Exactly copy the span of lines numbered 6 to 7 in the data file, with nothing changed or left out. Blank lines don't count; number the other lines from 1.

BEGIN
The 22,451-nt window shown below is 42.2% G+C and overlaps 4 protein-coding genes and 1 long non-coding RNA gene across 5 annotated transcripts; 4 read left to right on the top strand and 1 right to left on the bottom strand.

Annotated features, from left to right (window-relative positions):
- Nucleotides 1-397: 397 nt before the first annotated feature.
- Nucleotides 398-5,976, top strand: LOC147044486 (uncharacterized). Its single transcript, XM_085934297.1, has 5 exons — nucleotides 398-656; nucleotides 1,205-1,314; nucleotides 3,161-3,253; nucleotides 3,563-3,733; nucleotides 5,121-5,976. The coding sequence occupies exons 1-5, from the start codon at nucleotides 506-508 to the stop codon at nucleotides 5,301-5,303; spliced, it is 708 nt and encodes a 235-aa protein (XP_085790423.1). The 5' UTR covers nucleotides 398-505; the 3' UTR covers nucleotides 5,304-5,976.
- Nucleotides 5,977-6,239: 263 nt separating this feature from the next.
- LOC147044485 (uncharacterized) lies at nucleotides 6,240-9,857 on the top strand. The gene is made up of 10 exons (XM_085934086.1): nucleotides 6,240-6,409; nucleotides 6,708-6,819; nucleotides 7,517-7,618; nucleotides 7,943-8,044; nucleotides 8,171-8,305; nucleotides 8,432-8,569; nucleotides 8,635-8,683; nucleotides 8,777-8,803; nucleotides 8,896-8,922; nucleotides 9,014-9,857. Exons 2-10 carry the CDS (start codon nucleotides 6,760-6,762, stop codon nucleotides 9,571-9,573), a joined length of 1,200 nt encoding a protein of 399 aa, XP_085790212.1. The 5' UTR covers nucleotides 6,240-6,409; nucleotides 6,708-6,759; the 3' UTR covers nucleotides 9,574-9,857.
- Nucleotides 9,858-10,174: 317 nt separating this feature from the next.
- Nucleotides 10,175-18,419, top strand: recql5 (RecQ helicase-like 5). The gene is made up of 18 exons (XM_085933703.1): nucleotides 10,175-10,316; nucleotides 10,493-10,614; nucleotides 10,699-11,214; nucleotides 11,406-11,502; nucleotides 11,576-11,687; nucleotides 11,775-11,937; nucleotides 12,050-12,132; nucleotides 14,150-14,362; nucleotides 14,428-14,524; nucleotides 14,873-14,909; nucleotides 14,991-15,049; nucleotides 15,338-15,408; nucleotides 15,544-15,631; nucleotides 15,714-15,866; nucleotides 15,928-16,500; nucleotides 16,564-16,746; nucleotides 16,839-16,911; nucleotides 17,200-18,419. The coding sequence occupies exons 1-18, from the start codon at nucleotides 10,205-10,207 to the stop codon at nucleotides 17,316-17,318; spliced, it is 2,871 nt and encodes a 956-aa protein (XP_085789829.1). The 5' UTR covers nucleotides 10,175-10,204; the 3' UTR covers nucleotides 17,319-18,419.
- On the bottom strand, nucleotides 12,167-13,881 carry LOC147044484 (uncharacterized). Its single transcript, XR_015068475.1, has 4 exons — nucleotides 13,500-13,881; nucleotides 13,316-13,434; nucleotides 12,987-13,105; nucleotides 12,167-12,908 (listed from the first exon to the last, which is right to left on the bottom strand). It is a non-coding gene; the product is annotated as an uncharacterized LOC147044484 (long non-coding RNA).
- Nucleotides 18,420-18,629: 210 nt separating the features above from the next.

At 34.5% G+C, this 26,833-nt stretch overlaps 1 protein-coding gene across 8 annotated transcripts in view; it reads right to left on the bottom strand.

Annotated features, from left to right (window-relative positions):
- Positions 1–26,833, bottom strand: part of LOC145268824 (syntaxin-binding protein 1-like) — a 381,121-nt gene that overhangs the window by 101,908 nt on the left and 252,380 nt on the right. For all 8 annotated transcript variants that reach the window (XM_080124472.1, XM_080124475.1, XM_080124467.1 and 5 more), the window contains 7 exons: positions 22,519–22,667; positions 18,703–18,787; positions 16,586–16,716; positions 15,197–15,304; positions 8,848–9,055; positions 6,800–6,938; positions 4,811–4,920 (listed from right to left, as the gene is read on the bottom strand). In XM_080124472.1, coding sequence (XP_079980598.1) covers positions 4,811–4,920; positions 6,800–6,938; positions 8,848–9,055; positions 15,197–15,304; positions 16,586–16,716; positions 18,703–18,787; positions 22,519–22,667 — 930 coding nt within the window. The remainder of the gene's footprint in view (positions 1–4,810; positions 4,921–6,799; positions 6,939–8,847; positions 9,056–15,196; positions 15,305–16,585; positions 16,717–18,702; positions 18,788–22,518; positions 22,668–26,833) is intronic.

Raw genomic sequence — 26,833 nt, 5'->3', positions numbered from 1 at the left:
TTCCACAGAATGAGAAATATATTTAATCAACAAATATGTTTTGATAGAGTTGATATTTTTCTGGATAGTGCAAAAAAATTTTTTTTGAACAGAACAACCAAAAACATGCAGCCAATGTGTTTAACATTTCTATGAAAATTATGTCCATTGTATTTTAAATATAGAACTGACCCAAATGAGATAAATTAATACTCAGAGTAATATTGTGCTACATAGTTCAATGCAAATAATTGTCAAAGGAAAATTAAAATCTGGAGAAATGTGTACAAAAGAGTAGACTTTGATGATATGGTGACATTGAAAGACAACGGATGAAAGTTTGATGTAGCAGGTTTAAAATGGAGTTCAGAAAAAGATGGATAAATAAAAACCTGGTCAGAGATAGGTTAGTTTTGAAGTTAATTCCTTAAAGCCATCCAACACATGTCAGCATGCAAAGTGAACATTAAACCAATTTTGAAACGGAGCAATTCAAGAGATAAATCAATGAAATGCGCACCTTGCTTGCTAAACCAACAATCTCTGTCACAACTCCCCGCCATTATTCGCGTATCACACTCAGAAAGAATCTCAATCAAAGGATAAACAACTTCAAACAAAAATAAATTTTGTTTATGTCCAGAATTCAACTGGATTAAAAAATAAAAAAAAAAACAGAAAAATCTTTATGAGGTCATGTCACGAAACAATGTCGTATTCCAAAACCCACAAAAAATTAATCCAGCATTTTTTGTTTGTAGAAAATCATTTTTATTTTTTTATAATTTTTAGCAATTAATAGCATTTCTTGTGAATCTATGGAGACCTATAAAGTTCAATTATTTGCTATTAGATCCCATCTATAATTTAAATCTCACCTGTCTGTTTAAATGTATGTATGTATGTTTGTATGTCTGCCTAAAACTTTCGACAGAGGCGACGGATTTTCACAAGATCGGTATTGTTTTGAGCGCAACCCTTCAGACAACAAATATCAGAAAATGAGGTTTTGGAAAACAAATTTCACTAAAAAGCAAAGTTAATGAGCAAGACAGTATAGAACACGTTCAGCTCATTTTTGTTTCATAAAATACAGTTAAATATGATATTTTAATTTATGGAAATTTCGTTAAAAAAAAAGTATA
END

- LOC147044485 (uncharacterized) lies at nucleotides 6,240-9,857 on the top strand. The gene is made up of 10 exons (XM_085934086.1): nucleotides 6,240-6,409; nucleotides 6,708-6,819; nucleotides 7,517-7,618; nucleotides 7,943-8,044; nucleotides 8,171-8,305; nucleotides 8,432-8,569; nucleotides 8,635-8,683; nucleotides 8,777-8,803; nucleotides 8,896-8,922; nucleotides 9,014-9,857. Exons 2-10 carry the CDS (start codon nucleotides 6,760-6,762, stop codon nucleotides 9,571-9,573), a joined length of 1,200 nt encoding a protein of 399 aa, XP_085790212.1. The 5' UTR covers nucleotides 6,240-6,409; nucleotides 6,708-6,759; the 3' UTR covers nucleotides 9,574-9,857.
- Nucleotides 9,858-10,174: 317 nt separating this feature from the next.